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#3 Brian Hulnick

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Posted 05 January 2012 - 08:37 AM

I heard a very worrying report regarding a CBS investigation of LAFfA. How they were supposedly scamming their students.


Unlicensed L.A. film school must pay fines, refunds


The Los Angeles Feature Film Academy, which operated out of a loft apartment, pledged on its website that students would get a chance to make 'real feature films … that are released worldwide.'
September 09, 2011|By Stuart Pfeifer

A Los Angeles film school has been ordered by a state agency to shut its doors for operating without a license and pay $80,000 in fines and tuition refunds to two former students.

The Los Angeles Feature Film Academy pledged on its website that students would get an opportunity "to train alongside working professionals" and make "real feature films … that are released worldwide." One student complained that instead, she spent tens of thousands of dollars on a program that was run out of the owner's loft apartment on West 5th Street near downtown Los Angeles.


The state's Bureau for Private Post secondary Education ordered in a July 1 letter that the school pay a $50,000 fine for operating without a state permit and that it refund more than $30,000 to the former students.

William Wesley, the school's owner, said he was not aware of the requirement and has asked the bureau to reconsider its fine. He said he didn't have the money to cover the fine or restitution.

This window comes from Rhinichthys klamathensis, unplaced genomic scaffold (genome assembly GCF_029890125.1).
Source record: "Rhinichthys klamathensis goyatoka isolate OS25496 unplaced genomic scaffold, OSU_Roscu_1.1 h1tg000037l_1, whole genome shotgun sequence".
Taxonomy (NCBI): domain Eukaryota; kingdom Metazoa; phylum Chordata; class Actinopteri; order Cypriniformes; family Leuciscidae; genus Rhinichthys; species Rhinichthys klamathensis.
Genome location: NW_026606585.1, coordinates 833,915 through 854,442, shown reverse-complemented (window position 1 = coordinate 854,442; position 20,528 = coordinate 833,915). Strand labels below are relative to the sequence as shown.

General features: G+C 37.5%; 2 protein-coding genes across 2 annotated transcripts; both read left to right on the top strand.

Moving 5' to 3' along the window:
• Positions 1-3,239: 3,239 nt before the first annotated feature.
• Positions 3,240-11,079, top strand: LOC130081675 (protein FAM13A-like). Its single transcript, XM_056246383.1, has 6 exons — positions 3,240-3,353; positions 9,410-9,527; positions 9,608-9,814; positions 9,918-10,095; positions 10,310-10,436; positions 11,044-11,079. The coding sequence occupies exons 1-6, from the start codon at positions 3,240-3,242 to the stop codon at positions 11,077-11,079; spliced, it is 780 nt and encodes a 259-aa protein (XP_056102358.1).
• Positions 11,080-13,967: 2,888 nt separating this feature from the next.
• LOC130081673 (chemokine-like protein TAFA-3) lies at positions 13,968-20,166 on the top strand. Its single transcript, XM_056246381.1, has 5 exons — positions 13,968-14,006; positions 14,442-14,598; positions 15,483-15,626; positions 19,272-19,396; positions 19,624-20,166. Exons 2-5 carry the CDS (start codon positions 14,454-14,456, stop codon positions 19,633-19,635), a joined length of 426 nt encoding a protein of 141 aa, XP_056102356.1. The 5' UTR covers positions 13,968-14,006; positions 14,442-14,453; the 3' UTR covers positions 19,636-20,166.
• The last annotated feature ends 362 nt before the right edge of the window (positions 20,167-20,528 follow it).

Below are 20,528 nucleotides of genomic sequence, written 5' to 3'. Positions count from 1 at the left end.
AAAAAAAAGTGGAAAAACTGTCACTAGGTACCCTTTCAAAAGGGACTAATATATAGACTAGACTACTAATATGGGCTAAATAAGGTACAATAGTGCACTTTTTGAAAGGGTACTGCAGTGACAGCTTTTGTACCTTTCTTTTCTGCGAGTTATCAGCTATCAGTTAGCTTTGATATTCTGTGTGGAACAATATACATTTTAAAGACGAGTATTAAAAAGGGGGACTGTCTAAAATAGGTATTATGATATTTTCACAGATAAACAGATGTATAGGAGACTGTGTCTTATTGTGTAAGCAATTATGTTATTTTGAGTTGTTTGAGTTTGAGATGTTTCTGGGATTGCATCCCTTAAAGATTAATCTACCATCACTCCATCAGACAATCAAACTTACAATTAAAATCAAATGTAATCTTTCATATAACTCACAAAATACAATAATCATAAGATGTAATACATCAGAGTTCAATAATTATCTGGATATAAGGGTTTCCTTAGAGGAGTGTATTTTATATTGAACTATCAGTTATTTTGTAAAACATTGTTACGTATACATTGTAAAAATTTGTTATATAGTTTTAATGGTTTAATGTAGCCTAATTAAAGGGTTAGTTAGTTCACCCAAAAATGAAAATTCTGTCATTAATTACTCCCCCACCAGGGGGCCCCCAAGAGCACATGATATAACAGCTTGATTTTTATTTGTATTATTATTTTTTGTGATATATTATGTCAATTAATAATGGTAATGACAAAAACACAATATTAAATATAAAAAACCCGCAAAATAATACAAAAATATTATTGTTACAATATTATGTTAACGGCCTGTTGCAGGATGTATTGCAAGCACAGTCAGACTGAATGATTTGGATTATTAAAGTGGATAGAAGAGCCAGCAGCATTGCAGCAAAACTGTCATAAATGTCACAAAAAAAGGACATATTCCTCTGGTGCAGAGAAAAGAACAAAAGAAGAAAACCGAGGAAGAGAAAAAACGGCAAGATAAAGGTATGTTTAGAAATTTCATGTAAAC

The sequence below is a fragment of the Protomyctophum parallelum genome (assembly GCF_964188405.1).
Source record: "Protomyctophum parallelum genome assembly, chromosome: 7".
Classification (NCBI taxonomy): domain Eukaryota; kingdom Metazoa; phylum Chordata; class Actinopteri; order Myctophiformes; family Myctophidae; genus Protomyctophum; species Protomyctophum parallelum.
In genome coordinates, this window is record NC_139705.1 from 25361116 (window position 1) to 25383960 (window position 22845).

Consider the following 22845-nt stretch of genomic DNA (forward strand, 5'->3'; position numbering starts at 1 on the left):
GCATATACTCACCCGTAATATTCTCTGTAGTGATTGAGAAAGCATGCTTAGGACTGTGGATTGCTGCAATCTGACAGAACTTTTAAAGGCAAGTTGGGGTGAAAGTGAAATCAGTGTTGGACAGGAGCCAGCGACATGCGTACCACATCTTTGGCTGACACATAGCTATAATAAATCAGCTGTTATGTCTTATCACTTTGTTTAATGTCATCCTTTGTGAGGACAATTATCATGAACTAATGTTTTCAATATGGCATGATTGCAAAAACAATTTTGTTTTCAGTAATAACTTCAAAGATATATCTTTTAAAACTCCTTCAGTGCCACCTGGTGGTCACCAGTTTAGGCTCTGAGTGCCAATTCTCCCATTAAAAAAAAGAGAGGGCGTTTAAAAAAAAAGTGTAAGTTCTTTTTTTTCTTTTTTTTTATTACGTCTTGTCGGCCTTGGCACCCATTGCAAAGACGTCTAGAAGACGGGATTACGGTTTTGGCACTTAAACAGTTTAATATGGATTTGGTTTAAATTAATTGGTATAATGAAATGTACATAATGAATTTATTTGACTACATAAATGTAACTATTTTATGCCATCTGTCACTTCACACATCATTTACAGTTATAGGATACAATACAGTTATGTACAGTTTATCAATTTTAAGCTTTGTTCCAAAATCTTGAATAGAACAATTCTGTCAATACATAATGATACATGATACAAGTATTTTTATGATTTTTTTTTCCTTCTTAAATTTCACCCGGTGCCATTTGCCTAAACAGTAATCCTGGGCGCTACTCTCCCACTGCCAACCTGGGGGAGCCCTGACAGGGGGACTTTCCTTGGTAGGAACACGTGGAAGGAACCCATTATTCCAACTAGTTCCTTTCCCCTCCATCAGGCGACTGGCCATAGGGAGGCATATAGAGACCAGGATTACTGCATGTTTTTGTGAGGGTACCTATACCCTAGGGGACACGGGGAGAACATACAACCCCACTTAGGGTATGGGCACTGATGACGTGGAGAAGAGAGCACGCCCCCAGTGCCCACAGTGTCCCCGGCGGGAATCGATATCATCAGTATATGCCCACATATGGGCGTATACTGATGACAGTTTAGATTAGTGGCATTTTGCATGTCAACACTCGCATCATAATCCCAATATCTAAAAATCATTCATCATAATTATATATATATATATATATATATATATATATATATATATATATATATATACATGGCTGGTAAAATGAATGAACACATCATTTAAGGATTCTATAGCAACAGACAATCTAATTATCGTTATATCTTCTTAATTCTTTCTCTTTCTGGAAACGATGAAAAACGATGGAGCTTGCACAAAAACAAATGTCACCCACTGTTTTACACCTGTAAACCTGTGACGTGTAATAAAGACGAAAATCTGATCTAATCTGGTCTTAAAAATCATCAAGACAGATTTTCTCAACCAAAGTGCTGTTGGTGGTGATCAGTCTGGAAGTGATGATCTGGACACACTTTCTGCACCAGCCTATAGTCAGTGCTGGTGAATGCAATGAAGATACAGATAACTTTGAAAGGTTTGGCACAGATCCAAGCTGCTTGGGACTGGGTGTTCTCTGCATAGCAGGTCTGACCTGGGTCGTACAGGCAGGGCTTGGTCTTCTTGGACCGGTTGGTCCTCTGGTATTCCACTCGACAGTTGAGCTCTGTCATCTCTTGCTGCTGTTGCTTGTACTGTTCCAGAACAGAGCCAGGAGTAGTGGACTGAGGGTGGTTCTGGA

"We can't pay it. … I have no idea what the bureau is going to do. Put me in jail? I can't afford to pay it," he said.

One of the former students, Ingrid Patzwahl, said she was so impressed with the school's marketing that she traveled from Germany to attend, with hopes of making a feature film that could launch her career. After she arrived in California, she was surprised to see that Wesley operated out of an apartment.

"He set up a table and some chairs for the students, so it looked a little bit like a classroom," Patzwahl said. "He had some professional film equipment. And a big TV. I was shocked, of course, and wondering. But I thought, 'Maybe this is the American way of vocational school.'"

Patzwahl said that she complained to Wesley about the curriculum and that he ultimately responded by suspending her from the school and refusing to refund her money. That led her to complain to the state. Wesley said Patzwahl was disruptive and that's why he told her she was no longer welcome at the classes.